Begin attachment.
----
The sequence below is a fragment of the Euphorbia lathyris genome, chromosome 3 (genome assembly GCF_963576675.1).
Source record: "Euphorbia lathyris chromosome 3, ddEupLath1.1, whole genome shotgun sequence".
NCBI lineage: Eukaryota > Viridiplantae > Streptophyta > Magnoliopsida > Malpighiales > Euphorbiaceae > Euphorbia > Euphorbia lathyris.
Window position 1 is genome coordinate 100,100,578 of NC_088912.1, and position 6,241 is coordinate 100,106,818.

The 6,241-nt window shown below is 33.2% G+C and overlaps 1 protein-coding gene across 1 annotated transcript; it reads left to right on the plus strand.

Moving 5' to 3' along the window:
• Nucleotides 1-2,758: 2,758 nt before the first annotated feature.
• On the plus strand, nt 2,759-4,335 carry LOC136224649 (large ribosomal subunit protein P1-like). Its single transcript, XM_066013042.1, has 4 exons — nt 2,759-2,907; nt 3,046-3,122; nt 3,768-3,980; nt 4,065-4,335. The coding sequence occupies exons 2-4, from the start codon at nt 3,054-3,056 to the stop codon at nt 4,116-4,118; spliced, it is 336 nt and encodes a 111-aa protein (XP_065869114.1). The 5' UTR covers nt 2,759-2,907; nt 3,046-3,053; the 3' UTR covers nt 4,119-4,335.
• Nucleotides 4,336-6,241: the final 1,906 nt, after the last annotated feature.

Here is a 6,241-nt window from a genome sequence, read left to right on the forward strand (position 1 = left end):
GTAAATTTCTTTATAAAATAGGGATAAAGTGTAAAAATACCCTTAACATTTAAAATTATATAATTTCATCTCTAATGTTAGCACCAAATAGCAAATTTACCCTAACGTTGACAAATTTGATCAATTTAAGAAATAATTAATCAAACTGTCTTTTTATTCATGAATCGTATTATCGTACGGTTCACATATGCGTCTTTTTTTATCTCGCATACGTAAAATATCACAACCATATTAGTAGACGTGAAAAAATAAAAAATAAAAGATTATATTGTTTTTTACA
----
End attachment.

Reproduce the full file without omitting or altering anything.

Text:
The sequence below is a fragment of the Euphorbia lathyris genome, chromosome 3 (genome assembly GCF_963576675.1).
Source record: "Euphorbia lathyris chromosome 3, ddEupLath1.1, whole genome shotgun sequence".
NCBI lineage: Eukaryota > Viridiplantae > Streptophyta > Magnoliopsida > Malpighiales > Euphorbiaceae > Euphorbia > Euphorbia lathyris.
Window position 1 is genome coordinate 100,100,578 of NC_088912.1, and position 6,241 is coordinate 100,106,818.

The 6,241-nt window shown below is 33.2% G+C and overlaps 1 protein-coding gene across 1 annotated transcript; it reads left to right on the plus strand.

Moving 5' to 3' along the window:
• Nucleotides 1-2,758: 2,758 nt before the first annotated feature.
• On the plus strand, nt 2,759-4,335 carry LOC136224649 (large ribosomal subunit protein P1-like). Its single transcript, XM_066013042.1, has 4 exons — nt 2,759-2,907; nt 3,046-3,122; nt 3,768-3,980; nt 4,065-4,335. The coding sequence occupies exons 2-4, from the start codon at nt 3,054-3,056 to the stop codon at nt 4,116-4,118; spliced, it is 336 nt and encodes a 111-aa protein (XP_065869114.1). The 5' UTR covers nt 2,759-2,907; nt 3,046-3,053; the 3' UTR covers nt 4,119-4,335.
• Nucleotides 4,336-6,241: the final 1,906 nt, after the last annotated feature.

Here is a 6,241-nt window from a genome sequence, read left to right on the forward strand (position 1 = left end):
GTAAATTTCTTTATAAAATAGGGATAAAGTGTAAAAATACCCTTAACATTTAAAATTATATAATTTCATCTCTAATGTTAGCACCAAATAGCAAATTTACCCTAACGTTGACAAATTTGATCAATTTAAGAAATAATTAATCAAACTGTCTTTTTATTCATGAATCGTATTATCGTACGGTTCACATATGCGTCTTTTTTTATCTCGCATACGTAAAATATCACAACCATATTAGTAGACGTGAAAAAATAAAAAATAAAAGATTATATTGTTTTTTACA